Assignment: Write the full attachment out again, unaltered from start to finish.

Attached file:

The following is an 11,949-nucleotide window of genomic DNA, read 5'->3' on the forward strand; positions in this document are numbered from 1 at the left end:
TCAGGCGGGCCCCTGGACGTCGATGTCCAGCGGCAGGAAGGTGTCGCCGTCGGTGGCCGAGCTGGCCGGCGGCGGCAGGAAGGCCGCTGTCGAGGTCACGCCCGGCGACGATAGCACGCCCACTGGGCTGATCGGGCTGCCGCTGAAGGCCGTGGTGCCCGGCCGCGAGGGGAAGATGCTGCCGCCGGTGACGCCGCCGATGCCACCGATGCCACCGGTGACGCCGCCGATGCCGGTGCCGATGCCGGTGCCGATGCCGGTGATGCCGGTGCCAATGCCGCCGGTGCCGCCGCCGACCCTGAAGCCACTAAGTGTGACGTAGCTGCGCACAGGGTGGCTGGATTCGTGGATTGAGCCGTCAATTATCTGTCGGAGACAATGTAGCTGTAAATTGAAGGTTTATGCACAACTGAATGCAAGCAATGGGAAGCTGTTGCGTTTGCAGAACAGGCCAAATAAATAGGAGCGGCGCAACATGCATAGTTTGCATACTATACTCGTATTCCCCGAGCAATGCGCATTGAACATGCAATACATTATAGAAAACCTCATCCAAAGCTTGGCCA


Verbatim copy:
The following is an 11,949-nucleotide window of genomic DNA, read 5'->3' on the forward strand; positions in this document are numbered from 1 at the left end:
TCAGGCGGGCCCCTGGACGTCGATGTCCAGCGGCAGGAAGGTGTCGCCGTCGGTGGCCGAGCTGGCCGGCGGCGGCAGGAAGGCCGCTGTCGAGGTCACGCCCGGCGACGATAGCACGCCCACTGGGCTGATCGGGCTGCCGCTGAAGGCCGTGGTGCCCGGCCGCGAGGGGAAGATGCTGCCGCCGGTGACGCCGCCGATGCCACCGATGCCACCGGTGACGCCGCCGATGCCGGTGCCGATGCCGGTGCCGATGCCGGTGATGCCGGTGCCAATGCCGCCGGTGCCGCCGCCGACCCTGAAGCCACTAAGTGTGACGTAGCTGCGCACAGGGTGGCTGGATTCGTGGATTGAGCCGTCAATTATCTGTCGGAGACAATGTAGCTGTAAATTGAAGGTTTATGCACAACTGAATGCAAGCAATGGGAAGCTGTTGCGTTTGCAGAACAGGCCAAATAAATAGGAGCGGCGCAACATGCATAGTTTGCATACTATACTCGTATTCCCCGAGCAATGCGCATTGAACATGCAATACATTATAGAAAACCTCATCCAAAGCTTGGCCA